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By Chris Fuchs

Ben Chin, a Democrat running for mayor in Maine's second-largest city who was targeted in October with signs widely viewed as racist, was defeated in an election runoff Tuesday.

Two-term incumbent Lewiston Mayor Robert E. Macdonald won the race with 4,398 voters, or 53.4 percent, according to the City of Lewiston’s website. Chin received 3,826 votes, or 46.4 percent.

A total of 8,229 votes were cast, with two blank and three over-voted ballots. Nearly 3,000 absentee ballots were submitted in the runoff, the Portland Press Herald reported.

“We knew from the beginning that if we did everything right, there was still a chance that we could come up short,” Chin told NBC News. “That’s why we committed ourselves to run the kind of campaign where the world would be a better place, whether we won or whether we lost. I think we were able to hold ourselves to that standard, and I’m just really proud of the work that we’ve done so far and definitely wish Mayor Macdonald all the best.”

As required by Lewiston’s city charter, a runoff was called between 30-year-old Chin, who is half Chinese, and 68-year-old Macdonald after none of the five original candidates garnered a majority of votes on Election Day. In November, Chin had received 3,673 votes, or 44 percent, and Macdonald had received 3,107, or 37 percent, according to the city’s website. In all, 8,332 votes were cast.

An email sent to Macdonald Tuesday night seeking comment was not returned.

Macdonald, a Republican who is a retired police detective, told the Portland Press Herald Tuesday that this would be his last race. The Lewiston mayoralty is a part-time position that pays $4,200 annually.

Chin made national news in October when signs featuring a caricature of an Asian man, lined on top with the Communist hammer and sickle, went up on several buildings in Lewiston, a city of roughly 36,000. They read, "Don't vote for Ho Chi Chin. Vote for more jobs not more welfare."

RELATED: 'Ho Chi Chin' Signs Target Maine Mayoral Candidate Ben Chin

Joseph Dunne, the property manager of Sullivan Property Management, which owns the buildings, told the Portland Press Herald he put up the signs because Chin had labeled him a "slumlord." Chin serves as political director for Maine People's Alliance, which issued a report this summer calling Dunne and two others "three of the city's worst landlords."

After taking down the signs, Dunne later apologized in an advertisement in the Sun Journal, saying they were not meant to be racist but rather "critical of [Chin's] policies and tactics." Dunne also wrote he would "try to do a better job" as a landlord, adding, "I would never purposely make any tenant suffer to enrich myself or my family."

Anti-Ben Chin sign seen on Main Street in Lewiston on Monday morning.Daryn Slover/Sun Journal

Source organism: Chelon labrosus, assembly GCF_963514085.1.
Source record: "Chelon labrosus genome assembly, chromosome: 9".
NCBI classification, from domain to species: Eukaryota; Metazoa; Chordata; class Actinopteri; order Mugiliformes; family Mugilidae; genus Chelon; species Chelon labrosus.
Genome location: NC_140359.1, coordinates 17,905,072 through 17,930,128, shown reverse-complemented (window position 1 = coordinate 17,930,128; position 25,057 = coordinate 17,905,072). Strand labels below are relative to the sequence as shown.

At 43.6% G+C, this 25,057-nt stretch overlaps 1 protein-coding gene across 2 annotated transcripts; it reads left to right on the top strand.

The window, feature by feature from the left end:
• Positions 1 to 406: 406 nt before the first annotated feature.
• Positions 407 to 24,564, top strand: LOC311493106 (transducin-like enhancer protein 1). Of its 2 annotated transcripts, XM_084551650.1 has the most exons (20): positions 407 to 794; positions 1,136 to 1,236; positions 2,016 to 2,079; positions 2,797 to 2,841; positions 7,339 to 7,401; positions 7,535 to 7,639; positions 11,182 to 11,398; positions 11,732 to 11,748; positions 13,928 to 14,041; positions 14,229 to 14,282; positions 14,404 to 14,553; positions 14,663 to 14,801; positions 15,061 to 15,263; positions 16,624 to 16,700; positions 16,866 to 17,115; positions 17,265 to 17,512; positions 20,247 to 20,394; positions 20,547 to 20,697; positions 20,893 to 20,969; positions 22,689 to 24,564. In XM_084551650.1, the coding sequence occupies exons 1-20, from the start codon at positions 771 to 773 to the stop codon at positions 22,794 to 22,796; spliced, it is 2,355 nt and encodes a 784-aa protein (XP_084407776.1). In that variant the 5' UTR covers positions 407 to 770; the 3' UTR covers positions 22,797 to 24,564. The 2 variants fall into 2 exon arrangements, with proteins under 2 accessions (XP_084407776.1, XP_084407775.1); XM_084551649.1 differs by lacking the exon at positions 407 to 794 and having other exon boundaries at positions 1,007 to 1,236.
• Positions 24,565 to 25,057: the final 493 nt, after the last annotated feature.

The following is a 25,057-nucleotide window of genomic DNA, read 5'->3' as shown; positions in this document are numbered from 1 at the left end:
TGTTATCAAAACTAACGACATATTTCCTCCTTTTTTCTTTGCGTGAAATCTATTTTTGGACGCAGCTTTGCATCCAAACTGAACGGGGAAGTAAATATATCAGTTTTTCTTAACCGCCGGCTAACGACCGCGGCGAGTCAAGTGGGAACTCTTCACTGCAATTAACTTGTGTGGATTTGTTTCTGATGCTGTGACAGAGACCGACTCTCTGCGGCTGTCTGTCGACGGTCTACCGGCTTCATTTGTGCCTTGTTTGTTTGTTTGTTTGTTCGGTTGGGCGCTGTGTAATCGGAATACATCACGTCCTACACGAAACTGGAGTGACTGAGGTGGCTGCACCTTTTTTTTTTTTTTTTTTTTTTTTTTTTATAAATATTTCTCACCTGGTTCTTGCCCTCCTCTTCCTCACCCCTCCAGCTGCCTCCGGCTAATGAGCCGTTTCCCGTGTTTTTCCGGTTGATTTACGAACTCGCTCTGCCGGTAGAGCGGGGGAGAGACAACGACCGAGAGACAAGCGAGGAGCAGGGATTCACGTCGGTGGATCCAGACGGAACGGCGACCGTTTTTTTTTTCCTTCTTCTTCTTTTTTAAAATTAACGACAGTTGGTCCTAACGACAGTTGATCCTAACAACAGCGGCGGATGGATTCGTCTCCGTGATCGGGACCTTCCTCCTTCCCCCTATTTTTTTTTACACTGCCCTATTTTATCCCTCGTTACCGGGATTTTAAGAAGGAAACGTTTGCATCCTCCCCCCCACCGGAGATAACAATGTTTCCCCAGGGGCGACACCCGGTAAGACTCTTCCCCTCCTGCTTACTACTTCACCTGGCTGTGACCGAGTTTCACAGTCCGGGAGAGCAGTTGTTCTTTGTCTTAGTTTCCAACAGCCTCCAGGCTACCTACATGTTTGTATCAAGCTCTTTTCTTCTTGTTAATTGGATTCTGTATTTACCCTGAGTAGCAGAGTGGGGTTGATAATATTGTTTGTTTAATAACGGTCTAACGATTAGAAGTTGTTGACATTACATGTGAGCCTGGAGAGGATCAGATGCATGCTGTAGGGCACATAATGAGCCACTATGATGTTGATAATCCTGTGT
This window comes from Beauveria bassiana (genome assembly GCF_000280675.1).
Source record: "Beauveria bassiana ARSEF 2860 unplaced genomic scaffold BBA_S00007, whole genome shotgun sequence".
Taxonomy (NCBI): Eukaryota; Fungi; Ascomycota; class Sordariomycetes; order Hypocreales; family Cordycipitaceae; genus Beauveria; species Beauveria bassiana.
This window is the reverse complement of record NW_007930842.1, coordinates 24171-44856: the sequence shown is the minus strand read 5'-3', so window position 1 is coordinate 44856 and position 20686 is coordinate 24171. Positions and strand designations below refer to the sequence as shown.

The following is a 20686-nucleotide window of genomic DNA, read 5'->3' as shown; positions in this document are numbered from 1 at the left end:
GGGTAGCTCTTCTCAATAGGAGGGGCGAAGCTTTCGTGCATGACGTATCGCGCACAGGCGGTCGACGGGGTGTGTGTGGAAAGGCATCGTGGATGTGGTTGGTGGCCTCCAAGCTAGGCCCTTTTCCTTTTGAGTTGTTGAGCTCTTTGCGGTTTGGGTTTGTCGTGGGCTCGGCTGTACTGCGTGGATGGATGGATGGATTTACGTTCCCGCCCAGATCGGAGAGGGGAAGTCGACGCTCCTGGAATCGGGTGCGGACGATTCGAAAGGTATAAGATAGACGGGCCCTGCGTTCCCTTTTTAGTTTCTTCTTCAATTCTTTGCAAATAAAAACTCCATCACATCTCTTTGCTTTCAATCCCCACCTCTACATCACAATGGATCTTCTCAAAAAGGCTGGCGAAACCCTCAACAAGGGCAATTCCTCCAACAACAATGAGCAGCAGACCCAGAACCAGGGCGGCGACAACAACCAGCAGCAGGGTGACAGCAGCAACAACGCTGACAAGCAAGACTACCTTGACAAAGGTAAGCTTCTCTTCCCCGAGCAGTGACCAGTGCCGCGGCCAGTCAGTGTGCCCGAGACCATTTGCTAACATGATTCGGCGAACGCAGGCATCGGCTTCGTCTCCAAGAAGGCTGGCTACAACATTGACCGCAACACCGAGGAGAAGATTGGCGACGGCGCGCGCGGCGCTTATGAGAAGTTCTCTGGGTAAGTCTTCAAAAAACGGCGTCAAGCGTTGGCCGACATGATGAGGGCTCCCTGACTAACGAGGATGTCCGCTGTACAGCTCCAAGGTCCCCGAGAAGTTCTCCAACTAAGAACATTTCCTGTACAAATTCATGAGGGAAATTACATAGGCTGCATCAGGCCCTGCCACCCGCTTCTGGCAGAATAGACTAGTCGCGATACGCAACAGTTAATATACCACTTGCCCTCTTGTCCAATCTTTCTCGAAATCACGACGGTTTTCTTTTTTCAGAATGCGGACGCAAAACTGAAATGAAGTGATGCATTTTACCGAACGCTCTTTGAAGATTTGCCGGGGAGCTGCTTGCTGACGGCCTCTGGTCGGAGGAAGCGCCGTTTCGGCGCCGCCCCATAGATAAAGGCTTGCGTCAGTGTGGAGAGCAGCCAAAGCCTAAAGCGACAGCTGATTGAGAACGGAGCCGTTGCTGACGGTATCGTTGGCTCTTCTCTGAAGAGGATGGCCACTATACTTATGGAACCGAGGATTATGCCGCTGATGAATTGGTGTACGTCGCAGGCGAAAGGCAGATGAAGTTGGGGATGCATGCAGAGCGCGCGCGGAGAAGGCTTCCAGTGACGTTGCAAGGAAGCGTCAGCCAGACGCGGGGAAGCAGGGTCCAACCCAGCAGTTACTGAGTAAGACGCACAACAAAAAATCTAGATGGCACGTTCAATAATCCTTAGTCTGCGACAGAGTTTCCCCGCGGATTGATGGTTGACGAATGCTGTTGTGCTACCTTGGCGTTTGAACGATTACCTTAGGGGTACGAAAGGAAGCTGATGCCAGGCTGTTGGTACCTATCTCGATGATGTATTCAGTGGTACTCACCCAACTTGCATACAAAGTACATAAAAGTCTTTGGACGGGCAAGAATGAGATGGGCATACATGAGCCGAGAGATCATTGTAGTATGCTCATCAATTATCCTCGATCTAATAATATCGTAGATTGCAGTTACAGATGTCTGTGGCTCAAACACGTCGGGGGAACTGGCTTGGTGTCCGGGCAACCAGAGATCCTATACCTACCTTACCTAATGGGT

In October, Chin told NBC News that the signs made him think a lot about his grandfather, who emigrated from southern China at age 5, fought in World War II, and was later investigated for being a communist during the McCarthy era after a business he started grew successful.

Lewiston, in recent years, has seen a surge in its immigrant population, primarily Somalis who have made the city their home. According to the U.S. Census, 86.6 percent of Lewiston is white, compared with 95.5 percent for the rest of Maine, whose total population is around 1.3 million.

According to the Sun Journal, Macdonald made headlines in 2012 when he was quoted in a BBC documentary on America, which aired on Sept. 11, as saying, “You [immigrants] come here, you come and you accept our culture and you leave your culture at the door.” Macdonald had said his comments were taken out of context, the Sun Journal reported.

"I think we were able to hold ourselves to that standard, and I’m just really proud of the work that we’ve done so far."

For this mayoral race, Chin said he believed it wasn’t just the power of the incumbency that helped Macdonald win reelection.

“His supporters, by and large, consider him a guy who is pushing back on immigration,” Chin said. “He’s able to play on the fears people have of races that are different than their own, and that is a powerful political tool right now.”

Chin said he’s looking forward to getting back to community organizing but, more immediately, to taking four weeks of paternity leave to be with his daughter.

But, he tells NBC News, he isn't ruling out another run for mayor.

“Anything’s possible,” Chin said. “I mean, if you told me 18 months ago that I would run for mayor this year, I wouldn’t have believed you. So life is long, it’s very interesting, it’s full of surprises, and I don’t see myself going anywhere, so I certainly would consider that as an option.”

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